Re-balancing pastured poultry paddocks, and prepping for bees!

Bee Hive Comparison: Perone, Kenyan, Langstroth

Bee Hive Comparison: Perone, Kenyan, Langstroth

Highlights for the month:

  • We’re back in balance with a smaller flock of 20 layers after selling 10 birds to local farming friends. The smaller flock means less eggs for my son to sell in his first entrepreneurship venture, but also significantly less work for me hauling extra food/water and less work for our family when rotating the entire poultry paddock setup to fresh pasture.  Now I’m re-thinking how to capture all that great compost that we’re currently leaving in the field through a combination of a permanent coop with movable paddocks.
  • As my friend Laura – purveyor of Modern Victory Garden – says, we’ve returned to the season of the Seedling Shuffle with rapid rollout of seedlings from our grow lights to our greenhouse, and then (for the cold hardy) out into the food forest under mini hoop houses.
  • After spending enough time on Permies.com forums, I finally realized I should be growing my own chicken food. I’m now reseeding our pasture with similar ingredients as what is in our commercial feed that we buy direct from the manufacturer via our homesteading group of friends. By the time the birds return to this same ground a year later, it should have a healthy crop of what they normally eat ready and waiting for them. I also added a Biopod to our vermicomposting setup to convert kitchen scraps into grubs for the chickens.
  • Ready for the 2013 Battle of the Bees, where we’ll be able to directly compare how our Italian bees do in three radically different hives. From left to right you see a new Perone hive (named after the Argentine inventor) I recently built with our local Bee Godfather, a Kenyan (aka Top Bar) hive, and a classic Langstroth hive. When the bees packages arrive later this spring, we’ll install two packages in the large Perone hive and one in each of the others. Will report back later in the year how this direct comparison between the hive styles pans out, at least for our microclimate here in the Pacific Northwest.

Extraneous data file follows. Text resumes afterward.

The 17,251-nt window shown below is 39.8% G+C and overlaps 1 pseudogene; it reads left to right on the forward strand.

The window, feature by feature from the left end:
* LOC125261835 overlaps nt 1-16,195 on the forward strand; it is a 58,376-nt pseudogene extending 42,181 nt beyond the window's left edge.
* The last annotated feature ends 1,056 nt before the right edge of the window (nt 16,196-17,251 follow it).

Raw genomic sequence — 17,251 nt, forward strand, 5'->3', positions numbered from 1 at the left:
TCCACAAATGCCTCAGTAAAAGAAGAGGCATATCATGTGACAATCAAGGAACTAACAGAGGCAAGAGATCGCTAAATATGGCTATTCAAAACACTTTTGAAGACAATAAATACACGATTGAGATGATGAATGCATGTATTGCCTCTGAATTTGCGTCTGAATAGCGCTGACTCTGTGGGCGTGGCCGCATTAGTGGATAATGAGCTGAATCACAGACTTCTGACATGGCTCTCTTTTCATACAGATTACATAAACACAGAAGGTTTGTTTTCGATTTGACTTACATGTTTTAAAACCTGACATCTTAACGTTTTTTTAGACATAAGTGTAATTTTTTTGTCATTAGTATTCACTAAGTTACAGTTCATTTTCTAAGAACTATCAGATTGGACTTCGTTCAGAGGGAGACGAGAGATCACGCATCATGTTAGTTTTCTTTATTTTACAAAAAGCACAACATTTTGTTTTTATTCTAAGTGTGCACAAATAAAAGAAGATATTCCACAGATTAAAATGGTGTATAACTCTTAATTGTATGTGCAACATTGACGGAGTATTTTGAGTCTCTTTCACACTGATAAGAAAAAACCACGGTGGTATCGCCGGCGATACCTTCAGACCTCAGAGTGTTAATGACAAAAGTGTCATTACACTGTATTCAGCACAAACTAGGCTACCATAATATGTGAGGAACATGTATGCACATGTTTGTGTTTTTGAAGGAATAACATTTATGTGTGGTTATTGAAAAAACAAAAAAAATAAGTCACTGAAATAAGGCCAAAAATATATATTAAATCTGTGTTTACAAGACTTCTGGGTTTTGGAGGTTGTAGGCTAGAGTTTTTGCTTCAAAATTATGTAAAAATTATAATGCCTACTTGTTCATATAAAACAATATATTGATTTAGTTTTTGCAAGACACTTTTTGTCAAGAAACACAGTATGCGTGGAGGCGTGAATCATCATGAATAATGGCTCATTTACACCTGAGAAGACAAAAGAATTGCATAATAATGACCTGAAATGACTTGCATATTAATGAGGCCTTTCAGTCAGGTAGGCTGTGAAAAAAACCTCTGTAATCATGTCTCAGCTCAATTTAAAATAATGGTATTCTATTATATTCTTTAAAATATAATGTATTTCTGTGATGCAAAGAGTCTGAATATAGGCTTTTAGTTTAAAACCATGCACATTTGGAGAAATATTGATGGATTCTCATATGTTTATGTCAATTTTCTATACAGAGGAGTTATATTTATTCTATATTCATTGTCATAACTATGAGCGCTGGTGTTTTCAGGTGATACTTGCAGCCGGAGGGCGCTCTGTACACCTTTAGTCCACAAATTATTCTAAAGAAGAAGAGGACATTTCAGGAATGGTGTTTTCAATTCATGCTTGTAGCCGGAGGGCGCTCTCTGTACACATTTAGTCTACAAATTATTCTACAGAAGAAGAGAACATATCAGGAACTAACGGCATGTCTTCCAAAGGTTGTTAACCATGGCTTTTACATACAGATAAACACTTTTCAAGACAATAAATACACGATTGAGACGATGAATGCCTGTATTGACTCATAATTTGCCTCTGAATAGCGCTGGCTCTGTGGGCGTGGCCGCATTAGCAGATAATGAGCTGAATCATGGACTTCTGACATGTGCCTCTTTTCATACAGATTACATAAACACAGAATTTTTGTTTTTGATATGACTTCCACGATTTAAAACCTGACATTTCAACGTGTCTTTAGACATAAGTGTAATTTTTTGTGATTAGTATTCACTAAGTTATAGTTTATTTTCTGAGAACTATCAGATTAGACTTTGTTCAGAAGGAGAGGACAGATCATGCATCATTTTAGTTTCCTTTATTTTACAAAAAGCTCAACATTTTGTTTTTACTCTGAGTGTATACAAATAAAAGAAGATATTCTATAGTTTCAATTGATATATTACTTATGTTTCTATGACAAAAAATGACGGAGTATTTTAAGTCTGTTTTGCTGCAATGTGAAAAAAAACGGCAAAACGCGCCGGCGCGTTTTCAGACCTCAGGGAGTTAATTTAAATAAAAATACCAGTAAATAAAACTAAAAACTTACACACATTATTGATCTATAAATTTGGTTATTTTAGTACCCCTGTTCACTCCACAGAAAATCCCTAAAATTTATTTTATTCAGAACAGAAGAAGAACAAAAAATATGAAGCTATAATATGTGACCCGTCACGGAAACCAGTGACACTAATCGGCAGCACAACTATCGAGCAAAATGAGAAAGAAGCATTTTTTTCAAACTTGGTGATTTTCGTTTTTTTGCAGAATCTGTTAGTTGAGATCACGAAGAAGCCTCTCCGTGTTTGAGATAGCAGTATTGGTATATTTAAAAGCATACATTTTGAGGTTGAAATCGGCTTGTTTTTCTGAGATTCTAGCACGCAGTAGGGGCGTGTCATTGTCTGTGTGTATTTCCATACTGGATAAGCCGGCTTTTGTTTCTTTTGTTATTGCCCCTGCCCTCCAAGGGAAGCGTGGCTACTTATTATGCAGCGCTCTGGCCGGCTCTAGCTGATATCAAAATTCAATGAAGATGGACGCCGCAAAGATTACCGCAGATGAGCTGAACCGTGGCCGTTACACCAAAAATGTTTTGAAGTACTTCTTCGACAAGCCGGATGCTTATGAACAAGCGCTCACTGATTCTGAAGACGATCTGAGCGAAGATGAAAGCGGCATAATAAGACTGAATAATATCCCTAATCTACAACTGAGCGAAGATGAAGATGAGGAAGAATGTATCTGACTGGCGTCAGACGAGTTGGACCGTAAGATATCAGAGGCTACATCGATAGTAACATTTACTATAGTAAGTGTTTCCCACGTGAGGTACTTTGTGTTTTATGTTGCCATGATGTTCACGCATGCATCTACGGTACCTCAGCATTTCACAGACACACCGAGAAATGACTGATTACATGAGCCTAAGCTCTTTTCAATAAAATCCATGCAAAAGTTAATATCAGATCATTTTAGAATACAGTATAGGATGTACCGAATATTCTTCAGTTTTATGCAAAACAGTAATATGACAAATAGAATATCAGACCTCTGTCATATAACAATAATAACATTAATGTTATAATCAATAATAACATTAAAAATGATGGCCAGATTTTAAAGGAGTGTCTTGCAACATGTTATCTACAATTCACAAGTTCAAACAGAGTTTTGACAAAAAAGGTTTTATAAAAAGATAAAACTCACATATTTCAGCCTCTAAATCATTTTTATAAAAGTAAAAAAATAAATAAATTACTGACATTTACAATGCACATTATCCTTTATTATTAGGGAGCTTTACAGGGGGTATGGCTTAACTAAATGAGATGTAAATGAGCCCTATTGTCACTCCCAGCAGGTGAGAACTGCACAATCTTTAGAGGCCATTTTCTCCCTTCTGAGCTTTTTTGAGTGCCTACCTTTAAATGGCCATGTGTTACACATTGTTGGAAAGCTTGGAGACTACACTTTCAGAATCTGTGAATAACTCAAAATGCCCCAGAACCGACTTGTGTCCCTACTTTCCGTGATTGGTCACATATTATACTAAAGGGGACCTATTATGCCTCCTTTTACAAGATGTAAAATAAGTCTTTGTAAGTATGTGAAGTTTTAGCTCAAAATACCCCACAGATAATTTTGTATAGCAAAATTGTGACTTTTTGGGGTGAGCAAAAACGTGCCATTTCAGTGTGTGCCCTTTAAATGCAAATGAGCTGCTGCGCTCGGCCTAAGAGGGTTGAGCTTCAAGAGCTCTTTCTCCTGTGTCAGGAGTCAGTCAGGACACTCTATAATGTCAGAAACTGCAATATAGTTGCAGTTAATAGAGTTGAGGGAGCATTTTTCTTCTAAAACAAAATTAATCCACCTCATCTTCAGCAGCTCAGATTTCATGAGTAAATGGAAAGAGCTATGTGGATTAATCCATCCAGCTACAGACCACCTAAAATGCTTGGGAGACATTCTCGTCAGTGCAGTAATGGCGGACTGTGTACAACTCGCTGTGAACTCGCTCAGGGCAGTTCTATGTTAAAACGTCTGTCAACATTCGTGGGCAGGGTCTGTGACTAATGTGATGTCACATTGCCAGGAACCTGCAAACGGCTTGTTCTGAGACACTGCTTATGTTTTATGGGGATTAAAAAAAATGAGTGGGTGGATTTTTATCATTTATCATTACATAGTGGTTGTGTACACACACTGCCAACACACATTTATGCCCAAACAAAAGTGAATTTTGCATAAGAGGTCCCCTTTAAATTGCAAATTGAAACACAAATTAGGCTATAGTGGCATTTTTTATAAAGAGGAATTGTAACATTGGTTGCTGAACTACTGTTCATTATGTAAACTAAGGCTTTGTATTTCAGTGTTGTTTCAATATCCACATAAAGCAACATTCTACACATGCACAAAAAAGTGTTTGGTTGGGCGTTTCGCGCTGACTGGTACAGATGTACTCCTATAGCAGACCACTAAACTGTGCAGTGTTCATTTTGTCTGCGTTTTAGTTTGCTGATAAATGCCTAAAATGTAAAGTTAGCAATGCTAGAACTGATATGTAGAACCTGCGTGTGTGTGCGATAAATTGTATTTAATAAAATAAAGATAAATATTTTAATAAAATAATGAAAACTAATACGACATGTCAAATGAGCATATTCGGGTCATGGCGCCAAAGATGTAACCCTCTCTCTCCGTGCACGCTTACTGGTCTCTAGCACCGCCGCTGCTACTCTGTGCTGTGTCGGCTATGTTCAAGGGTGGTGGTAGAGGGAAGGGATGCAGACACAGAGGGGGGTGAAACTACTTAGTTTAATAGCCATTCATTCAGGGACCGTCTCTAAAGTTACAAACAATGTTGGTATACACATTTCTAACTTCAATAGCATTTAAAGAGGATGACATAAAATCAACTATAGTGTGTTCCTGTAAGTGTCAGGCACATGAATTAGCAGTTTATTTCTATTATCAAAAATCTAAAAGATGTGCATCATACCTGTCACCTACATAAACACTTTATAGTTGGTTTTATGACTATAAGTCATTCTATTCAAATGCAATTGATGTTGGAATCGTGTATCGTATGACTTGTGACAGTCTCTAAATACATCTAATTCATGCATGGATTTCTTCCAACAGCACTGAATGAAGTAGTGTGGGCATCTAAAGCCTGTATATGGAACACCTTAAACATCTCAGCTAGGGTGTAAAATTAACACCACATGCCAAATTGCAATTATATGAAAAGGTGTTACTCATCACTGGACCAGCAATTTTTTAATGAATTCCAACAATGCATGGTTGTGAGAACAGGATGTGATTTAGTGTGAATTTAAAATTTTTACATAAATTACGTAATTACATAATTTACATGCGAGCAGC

Lowlights for the month can be summed up in just this one graphic. Ugh.
Showers, with a chance of rain


The greenhouse is a spring board

What a great tool a greenhouse is for rapidly launching healthy seedlings into the garden and food forest.

Our current work flow consists of seeds started under grow lights in our garage, then potted up into the unheated greenhouse, and then on to the raised bed gardens or food forest (although the heat lovers may stay in the greenhouse indefinitely).

Best of all is the space we have to grow seedlings for other folks; I’ve begun paying folks with bartered seedlings as folks in our zone begin thinking about setting out food plants for the spring.

This is the view out our bathroom window into the attached, lean-to style greenhouse. Makes me smile every morning.


What will you eat this winter?

We’ll be eating fresh salad and spinach, thanks to a few new cold frames.

My sales pitch to my wife for a greenhouse was unsuccessful (too much money), so I went the less expensive route of additional cold frames. By surrounding these three cold frames with bags of hay, and blankets during the odd snow storm, we should be able to eat salad straight through the winter.

I hope.   🙂